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P.S. Jeanie Deans 

Above : As built, in her first season, 1931. Black hull with dark red boot topping, brown panelling on the sponsons with black vents. White upperworks with teak effect deckhouse above the aft companionway. Red white and black banded funnels. Post card view - Clyde River Steamer Club

In 1936, the LNER adopted a new colour scheme, a less intricate design, with grey hulls with white upper-works and deckhouses which lasted until World War II. The traditional funnel colours remained unchanged

Jeanie deans grey PC MB.jpg

Above: Valentine's Post card posted from Dunoon in April 1938 kindly supplied by Michael Brown from his collection

Jeanie deans grey arrochar PC MB.jpg

Above : A Judges photo of Jeanie Deans at Arrochar issued as a post card kindly supplied by Michael Brown from his collection
She was considerably altered during her post-war refit, most notably with deckhouses fore and aft, an enclosed teak faced wheelhouse and new funnels.
The post-war colours of the LNER were worn for the 1946 and 1947 seasons only, but were welcomed by Clyde purists as they closely resembled the pre-1936 livery, including cream upperworks and gold lining around the hull a few inches below the upperworks. More noticeably different were the sponson housings which were white and no longer brown, but brown paint between the windows of the restaurant aft, giving her an unusuall appearance and a unique one for her fleet.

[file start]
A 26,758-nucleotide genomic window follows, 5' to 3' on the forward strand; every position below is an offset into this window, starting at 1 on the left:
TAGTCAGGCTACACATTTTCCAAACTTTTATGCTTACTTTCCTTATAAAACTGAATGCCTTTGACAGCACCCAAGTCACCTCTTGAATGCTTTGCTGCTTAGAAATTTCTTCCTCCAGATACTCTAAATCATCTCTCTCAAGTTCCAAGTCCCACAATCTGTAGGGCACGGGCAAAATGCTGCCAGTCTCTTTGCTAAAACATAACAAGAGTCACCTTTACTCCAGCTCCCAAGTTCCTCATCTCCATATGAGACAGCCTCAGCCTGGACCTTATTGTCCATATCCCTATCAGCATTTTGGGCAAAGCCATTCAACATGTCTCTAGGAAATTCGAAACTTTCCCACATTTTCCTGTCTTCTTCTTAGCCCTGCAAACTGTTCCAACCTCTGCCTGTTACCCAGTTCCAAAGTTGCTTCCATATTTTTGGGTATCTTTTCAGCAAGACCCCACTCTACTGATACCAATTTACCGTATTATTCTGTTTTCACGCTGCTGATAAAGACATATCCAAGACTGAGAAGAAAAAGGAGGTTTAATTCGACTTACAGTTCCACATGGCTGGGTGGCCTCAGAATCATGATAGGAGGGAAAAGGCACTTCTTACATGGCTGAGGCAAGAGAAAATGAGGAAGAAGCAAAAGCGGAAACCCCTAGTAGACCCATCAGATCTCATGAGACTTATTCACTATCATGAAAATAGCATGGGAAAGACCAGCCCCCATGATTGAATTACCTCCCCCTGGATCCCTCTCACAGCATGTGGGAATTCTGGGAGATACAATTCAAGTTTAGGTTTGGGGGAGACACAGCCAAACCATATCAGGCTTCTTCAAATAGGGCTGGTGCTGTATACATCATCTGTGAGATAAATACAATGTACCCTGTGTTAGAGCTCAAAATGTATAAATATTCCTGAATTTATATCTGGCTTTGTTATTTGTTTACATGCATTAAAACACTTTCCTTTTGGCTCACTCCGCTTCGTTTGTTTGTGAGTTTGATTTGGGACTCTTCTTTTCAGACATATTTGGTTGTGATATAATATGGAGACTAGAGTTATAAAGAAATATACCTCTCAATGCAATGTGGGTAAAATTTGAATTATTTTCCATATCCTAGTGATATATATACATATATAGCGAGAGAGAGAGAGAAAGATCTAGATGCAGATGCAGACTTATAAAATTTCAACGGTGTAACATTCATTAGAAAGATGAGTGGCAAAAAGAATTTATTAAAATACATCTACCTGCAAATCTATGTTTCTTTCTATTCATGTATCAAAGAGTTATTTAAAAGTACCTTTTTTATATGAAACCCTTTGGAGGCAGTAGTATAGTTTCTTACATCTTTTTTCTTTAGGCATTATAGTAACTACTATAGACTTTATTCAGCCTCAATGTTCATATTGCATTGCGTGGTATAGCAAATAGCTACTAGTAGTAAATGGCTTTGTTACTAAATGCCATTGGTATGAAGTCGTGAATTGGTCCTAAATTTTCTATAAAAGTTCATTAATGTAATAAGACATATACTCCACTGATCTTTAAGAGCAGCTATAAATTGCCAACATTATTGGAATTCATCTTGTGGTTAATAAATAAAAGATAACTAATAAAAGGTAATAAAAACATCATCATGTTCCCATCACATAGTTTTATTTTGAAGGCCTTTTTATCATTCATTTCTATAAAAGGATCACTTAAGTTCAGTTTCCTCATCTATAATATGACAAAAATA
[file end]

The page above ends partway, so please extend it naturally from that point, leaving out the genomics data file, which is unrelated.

Above: In 1948, ownership passed to the BTC, but her livery initially remained unchanged except for the yellow and black funnels. Post card view

Above: After full integration into the CSP fleet, she was to have her deckhouses painted white and her vents painted silver with light blue innards, to match her new stable-mates, but Jeanie (and other ex-LNER paddlers) retained black paddle boxes. The gold lining on the hull was an early casualty to standardisation (and cost saving). Post card view.
She was withdrawn from service immediately before the introduction of the CSP's new livery of "monastral blue" hulls and lion rampant funnel emblems

Below : Two views taken in 1959 - by kind courtesy of Gillon Ferguson

Above : Leaving Craigendoran

Above : Approaching Rothesay

Above :  photo by Jimmy Reid, kindly supplied by Ronnie McLeod

Above : Photo by Alexander Bain, kindly supplied by Donald Bain

Above : When Don Rose bought Jeanie Deans, it was hoped that the elderly vessel would be as much of a success on the Thames as she had been on the Clyde. Paddle steamers had disappeared from the capital city and its mighty river, but not so long ago as for them to be forgotten. Could the "Queen of the South"an old tradition ? There were high hopes when Tom Lee gort this photo in London in May 1966

Above : Queen of the South's time on the Thames was plagued by mechanical breakdowns. She made it to Southend this time in August 1966. Photo by kind courtesy of Tom Lee

Above : In the Pool of London in 1967. Photo by kind courtesy of Gillon Ferguson

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Jeanie Deans